TestBash Philadelphia 2017

TestBash Philadelphia 2017 - our third our software testing conference in the USA was hosted at The Fringe Arts on 9-10th November 2017.

All TestBash events aim to inspire and educate but in equal measure provide lots of opportunities for testers to meet, make friends and continue to build the amazing testing community we have. A big part of that at Philly this year was the first ever TestBash Circus, you can get low-down on this and all the resources to run the circus activities on The Dojo

We hosted 200 software testers from across the globe, had 16 great talks, lots of awesome 99 second talks and plenty of socials!

We record all our TestBash talks and make them available on The Dojo. Some are free to watch and others require Pro Membership... get stuck in!

Join the discussion about TestBash Philadelphia over at The Club.

We would like to thank our TestBash Philadelphia 2017 event sponsors, SauceLabs, PLUS QA, Mailinator, Zenergy Technologies, and vds4 Consulting for supporting this software testing conference and the software testing community.

If you would like to attend TestBash or any of our events then please check our latest schedule in our events section.

Watch all the talks from the event:
TestBash Philadelphia 2017



November 9th 2017 - November 10th 2017

So what is this all about?

Last year we got some feedback that attendees would have liked some more hands-on activities. So I've been pondering how we could do this ever since. After lengthy discussions with our EducationBoss, we came up with the idea of running an education circus (sometimes referred to as 'The Carousel Technique').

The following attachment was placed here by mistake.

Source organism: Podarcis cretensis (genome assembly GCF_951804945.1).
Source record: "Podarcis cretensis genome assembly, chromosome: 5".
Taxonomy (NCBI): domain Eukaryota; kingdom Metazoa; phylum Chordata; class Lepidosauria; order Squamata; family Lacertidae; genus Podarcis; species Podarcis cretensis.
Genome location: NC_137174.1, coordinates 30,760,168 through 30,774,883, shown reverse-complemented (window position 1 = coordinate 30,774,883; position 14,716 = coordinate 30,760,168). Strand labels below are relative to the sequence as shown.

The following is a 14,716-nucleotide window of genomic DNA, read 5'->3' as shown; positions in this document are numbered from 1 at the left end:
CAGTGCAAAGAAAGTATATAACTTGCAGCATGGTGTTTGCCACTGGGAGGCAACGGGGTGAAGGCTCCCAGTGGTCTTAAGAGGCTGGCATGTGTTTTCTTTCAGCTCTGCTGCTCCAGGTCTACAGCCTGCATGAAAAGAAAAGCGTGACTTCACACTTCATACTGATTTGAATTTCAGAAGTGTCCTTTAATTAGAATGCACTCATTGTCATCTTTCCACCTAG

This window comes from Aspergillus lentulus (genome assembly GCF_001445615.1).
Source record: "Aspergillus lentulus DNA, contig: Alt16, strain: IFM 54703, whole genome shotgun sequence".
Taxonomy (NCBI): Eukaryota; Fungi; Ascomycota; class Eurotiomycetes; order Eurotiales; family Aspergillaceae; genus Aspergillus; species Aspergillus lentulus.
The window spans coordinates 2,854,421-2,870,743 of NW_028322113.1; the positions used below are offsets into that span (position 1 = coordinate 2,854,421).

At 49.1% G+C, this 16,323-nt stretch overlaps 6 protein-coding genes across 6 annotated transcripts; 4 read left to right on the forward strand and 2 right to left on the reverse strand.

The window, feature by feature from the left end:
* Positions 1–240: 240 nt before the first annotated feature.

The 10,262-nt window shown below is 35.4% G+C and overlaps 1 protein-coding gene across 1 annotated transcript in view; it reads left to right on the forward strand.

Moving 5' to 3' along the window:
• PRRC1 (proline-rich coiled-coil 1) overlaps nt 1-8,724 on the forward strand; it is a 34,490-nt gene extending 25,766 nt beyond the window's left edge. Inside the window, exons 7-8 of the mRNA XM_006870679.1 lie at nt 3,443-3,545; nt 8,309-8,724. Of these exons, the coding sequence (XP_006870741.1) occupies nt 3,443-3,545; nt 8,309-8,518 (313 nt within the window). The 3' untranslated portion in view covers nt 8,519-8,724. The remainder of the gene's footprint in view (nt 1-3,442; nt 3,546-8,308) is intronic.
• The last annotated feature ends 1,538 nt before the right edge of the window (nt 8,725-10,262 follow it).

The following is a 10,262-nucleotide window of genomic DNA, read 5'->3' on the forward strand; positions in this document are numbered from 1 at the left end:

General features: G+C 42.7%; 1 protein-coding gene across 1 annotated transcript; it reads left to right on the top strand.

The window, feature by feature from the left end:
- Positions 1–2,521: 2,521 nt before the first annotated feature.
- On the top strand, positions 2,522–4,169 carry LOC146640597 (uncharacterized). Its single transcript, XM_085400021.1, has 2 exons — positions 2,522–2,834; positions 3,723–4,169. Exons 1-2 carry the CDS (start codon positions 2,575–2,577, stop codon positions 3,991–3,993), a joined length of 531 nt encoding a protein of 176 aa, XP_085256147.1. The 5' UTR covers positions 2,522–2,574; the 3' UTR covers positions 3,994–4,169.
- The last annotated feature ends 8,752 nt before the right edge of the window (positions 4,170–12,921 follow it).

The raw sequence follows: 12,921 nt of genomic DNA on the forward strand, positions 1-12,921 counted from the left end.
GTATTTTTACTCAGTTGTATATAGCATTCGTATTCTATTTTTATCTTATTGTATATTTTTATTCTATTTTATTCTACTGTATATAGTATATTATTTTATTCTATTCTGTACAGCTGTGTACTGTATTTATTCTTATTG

In the TestBash Circus we will run 10 to 15 different activity stations, 'mini workshops' if you will, each no longer than 10 to 30 minutes long. After 30 minutes, attendees will then get the opportunity to move on to another activity, attending the ones that are of most interest to them. All these activities will be running in parallel and will run repeatedly throughout the circus.

We'll run the circus for three hours, allowing attendees to take part in several activities. The activities will be designed so that you can take them back to the office and make use of them after TestBash. Topics will loosely follow the theme of the talks, so we'll have security, performance, automation, bug reporting, exploratory testing, CD/CI. This will be a really great opportunity to get some hands-on experience and to work with the speakers and other attendees; learning together and solving problems.


  • Hands-on experience
  • Opportunity to work with and learn from the speakers and other attendees
  • Activities to take back to the office and work on with your colleagues

Richard Bradshaw
Richard Bradshaw is an experienced tester, consultant and generally a friendly guy. He shares his passion for testing through consulting, training and giving presentation on a variety of topics related to testing. He is a fan of automation that supports testing. With over 10 years testing experience, he has a lot of insights into the world of testing and software development. Richard is a very active member of the testing community, and is currently the FriendlyBoss at The Ministry of Testing. Richard blogs at thefriendlytester.co.uk and tweets as @FriendlyTester. He is also the creator of the YouTube channel, Whiteboard Testing.